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I am one of the possibly rare peoplewho actually enjoyed
wearing the 1970 print dresses my mother chose for my
sister and I. Easter Sunday was particularly special – we
would put away our winter woollies in favour of white knee high socks and sorbet
coloured cardigans; although it was never quite warm enough in my opinion. The
relationship between spring and floral prints is indisputable. This issue we bring you the
summer frocks of Dries Van Noten, pg 48who understands the link better than most and
brings a riot of pattern to enliven your wardrobe.
Pattern takes us neatly to the topic of paper. Jocelyn Warner, pg 30explores the links
between the two over the last 100 years, from the earliest single sheet wallpapers to the
wall stickers of Rachel Kelly. While Christine Woods, pg 28Curator of Wallpaper at the
Whitworth Art Gallery looks at the cut and paste decorations of the 1920s and 30s.
The stunning paper structures of artist Tara Donovan, pg 20and the subtle shifu
paper cloth woven by Hiroko Karuno, pg 24show another side of this versatile material.
As does Julie Arkell’s house, pg 41where she surrounds herself with her paper mââchéé
creations. Her ‘little people’ bring us to this issue’s ‘alternative’ theme; dolls and thetwo
intersect neatly with paper dolls and the delightful escapism of Betsy McCall, pg 78.
Dolls are a personal subject; around the world children invest their earliest emotions
in treasured toys.My doll Pebbles was a brunette in a pink crocheted dress. She smelt
of sugared almonds but despite loving her I still cut her hair to stubble and 'injected’ her
with a knitting needle during a stay in ‘hospital’. Now when I play dolls’ house with my
daughter I find the miniature world fascinating and repellant in equal measure.Our doll
section, pg 65 gathers together the cute, the curious and the occasionally creepy.
On a more practical note Selvedge has updated its website to include an index of
our back issues, our affiliates page is finally live and we are now able to offer continuous
subscriptions and online institutional subscriptions. This issue we also have some
beautiful additions to our object range; they would make the perfect Easter treat...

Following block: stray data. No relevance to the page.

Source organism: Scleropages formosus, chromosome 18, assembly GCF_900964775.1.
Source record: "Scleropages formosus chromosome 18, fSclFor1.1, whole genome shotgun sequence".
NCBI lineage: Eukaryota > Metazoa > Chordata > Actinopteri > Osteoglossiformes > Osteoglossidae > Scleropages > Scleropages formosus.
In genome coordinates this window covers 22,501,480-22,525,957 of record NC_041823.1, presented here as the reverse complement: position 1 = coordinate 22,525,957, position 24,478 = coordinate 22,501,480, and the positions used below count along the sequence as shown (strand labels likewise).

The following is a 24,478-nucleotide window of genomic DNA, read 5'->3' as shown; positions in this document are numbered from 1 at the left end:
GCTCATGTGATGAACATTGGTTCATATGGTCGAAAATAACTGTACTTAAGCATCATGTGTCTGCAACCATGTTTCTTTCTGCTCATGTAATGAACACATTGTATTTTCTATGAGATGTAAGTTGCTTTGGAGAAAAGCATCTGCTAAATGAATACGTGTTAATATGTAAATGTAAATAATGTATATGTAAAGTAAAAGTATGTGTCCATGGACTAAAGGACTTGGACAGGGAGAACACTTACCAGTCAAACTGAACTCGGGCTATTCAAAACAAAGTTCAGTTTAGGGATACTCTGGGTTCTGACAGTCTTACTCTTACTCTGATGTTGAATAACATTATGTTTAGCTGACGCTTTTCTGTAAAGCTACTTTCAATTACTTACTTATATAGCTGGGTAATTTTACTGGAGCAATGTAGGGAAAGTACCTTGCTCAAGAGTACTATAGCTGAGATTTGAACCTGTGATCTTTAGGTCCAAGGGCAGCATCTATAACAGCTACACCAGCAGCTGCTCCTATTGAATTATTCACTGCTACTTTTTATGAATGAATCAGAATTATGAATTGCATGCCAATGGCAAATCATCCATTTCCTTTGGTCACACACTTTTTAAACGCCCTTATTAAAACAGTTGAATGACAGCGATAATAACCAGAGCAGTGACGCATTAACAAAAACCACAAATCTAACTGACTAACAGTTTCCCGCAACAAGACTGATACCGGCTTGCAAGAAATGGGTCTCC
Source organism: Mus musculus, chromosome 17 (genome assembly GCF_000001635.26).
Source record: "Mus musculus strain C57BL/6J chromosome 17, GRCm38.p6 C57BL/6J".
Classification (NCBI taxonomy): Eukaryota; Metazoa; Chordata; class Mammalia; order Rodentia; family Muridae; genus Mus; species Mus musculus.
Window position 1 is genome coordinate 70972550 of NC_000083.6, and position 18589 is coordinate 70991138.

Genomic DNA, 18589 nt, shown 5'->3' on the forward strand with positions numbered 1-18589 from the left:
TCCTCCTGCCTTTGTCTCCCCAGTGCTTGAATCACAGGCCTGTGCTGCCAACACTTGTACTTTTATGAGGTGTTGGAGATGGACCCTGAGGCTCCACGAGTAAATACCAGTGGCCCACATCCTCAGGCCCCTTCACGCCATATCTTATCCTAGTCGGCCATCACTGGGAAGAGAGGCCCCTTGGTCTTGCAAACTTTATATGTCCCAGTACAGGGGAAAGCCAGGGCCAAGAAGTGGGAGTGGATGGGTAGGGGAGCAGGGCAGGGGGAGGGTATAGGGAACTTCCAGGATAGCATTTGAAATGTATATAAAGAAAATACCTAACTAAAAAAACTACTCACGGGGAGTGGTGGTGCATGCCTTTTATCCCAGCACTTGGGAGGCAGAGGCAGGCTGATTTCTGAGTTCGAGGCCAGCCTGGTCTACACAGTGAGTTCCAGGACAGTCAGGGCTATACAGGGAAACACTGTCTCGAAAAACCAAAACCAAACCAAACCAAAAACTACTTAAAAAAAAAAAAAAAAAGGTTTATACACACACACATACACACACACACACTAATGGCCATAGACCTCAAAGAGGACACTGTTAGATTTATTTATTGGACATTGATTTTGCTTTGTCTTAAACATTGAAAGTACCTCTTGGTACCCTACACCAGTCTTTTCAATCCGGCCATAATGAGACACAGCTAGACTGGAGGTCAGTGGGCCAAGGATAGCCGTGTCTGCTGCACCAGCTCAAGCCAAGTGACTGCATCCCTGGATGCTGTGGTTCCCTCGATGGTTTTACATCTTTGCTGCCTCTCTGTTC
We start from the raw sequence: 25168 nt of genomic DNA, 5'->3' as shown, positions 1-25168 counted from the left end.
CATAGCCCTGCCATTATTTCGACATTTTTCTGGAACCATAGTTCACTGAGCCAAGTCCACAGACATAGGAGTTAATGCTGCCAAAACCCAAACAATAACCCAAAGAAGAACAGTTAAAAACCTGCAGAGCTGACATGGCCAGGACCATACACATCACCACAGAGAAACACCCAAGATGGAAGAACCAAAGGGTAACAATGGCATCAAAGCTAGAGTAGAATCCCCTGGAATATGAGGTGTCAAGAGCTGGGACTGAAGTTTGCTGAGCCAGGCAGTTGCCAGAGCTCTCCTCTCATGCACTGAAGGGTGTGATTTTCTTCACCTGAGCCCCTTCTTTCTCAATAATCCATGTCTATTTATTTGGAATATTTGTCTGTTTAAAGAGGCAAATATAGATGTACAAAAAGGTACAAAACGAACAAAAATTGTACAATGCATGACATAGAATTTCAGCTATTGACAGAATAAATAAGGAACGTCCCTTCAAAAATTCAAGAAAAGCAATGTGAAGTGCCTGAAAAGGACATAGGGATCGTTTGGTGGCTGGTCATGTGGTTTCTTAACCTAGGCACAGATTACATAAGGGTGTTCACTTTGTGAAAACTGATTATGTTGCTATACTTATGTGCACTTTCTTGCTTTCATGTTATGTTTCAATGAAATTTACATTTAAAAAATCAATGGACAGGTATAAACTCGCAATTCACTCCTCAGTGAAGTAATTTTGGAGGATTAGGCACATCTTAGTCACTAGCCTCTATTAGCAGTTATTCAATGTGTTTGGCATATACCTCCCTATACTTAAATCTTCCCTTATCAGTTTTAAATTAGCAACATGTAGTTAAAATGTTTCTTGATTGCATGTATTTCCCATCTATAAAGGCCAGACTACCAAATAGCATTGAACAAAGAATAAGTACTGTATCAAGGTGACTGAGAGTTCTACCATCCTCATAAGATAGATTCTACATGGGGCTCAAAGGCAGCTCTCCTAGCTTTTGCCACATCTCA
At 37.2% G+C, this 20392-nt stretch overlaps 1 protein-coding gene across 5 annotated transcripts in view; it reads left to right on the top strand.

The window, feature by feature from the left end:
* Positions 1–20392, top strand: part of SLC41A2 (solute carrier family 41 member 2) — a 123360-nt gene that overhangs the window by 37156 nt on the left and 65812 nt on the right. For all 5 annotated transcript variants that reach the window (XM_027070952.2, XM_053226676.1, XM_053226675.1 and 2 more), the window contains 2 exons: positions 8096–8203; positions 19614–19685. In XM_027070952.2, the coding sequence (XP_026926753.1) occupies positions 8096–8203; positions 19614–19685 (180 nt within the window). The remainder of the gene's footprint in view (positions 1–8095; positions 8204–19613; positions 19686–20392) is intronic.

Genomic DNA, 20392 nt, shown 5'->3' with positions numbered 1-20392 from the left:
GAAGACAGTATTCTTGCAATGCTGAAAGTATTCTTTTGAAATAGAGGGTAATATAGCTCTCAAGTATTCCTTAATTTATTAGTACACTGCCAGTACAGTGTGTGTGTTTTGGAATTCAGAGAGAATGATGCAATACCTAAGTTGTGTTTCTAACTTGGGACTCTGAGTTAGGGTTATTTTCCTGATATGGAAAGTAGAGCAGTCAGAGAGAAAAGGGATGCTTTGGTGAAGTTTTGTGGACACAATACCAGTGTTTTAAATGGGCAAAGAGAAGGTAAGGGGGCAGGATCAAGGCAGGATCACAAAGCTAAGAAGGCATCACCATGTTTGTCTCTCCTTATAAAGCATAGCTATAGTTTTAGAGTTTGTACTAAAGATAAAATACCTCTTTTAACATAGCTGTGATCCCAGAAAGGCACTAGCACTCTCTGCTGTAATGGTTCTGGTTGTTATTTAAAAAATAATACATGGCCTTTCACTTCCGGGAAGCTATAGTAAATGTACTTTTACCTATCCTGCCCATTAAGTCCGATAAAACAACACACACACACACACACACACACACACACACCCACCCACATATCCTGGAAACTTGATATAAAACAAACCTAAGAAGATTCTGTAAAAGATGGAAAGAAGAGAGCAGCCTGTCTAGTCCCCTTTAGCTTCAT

Polly Leonard, Editor
We asked our contributors for their memories of a special toy...
GRAHAM HOLLICK pg 34
My favourite toy was a go-kart that
my grandad made for me. It had
an upholstered seat, a steering
wheel from an old sports car, the
body work was moulded plywood,
painted red and it had American
number plates. It was the envy of
our neighbourhood until it mysteri
ously disappeared from our front
drive never to be seen again...
CLAIRE RICHARDSON pg 41
STEPHEN SZCZEPANEK pg 24
Royal de Luxe’s giant marionette
of a young girl has to be my most
memorable doll to date. Operated
by dozens of puppeteers, her
performance in London with her
friend, the three-storey high
mechanised Sultan’s Elephant,
will remain one of the most
magical and inspirational pieces
of street theatre I’ve ever seen.
Since childhood I have been
fascinated by the American
Indian. My favorite toy was “Chief
Cherokee”, an articulated, plastic
Indian doll, replete with molded
buckskin suit and an arsenal of
plastic accoutrements, including
a war club and long, feathered
bonnet. I still have him, in the
original, tattered box... Rebecca Machin
For as long as I can remember my grandmother has been writing a book... about her grandmother, Dollie Radford, who wrote books. I have sat mesmerised by tales of my great great grandparents meeting in the reading room of the British Museum and their movement on the fringes of the Bloomsbury group. I would delight in the names that wove their way into conversation and through her stories she instilled in me an appreciation of not only the written word, but the way it is presented. To me it seems that theirs was an 'age of the artist' and the books on my grandmother's shelves are among the treasures of that era. The craftsmanship – cloth binding, gilt lettering and engraved illustrations – add weight to the writing before you have read a single word. Names such as The Bodley Head, John Lane, T.Fisher Unwin and David Nutt appear regularly as publishers. I am curious to know who the modern day equivalent of these art house publishers are and where one would go to find privately published books? Rebecca Machin
ED. Your great great grandmother, Dollie Radford was a poet and part of the vibrant political life of fin-de-sièècle London. Her circle included some of the most celebrated names in turn-of-the-century literature: William Morris, George Bernard Shaw, H. G. Wells, W. B. Yeats and D. H. Lawrence. Private presses flourished at this time, an occurence often traced to the founding of William Morris' Kelmscott Press in 1891. Elkin Mathews was another key figure while his company name The Bodley Head still exists as an imprint of Random House. After a decline in the 1930s and 40s private presses experienced a resurgence in the 50s and today they are described as one of the “best kept secrets of art and craft.” The Fine Press Book Association is ten years old and has a worldwide membership. The Fleece Press, Incline Press and The Alembic Press are a few examples of companies who continue to produce books that are themselves works of art and skill. www.fpba.com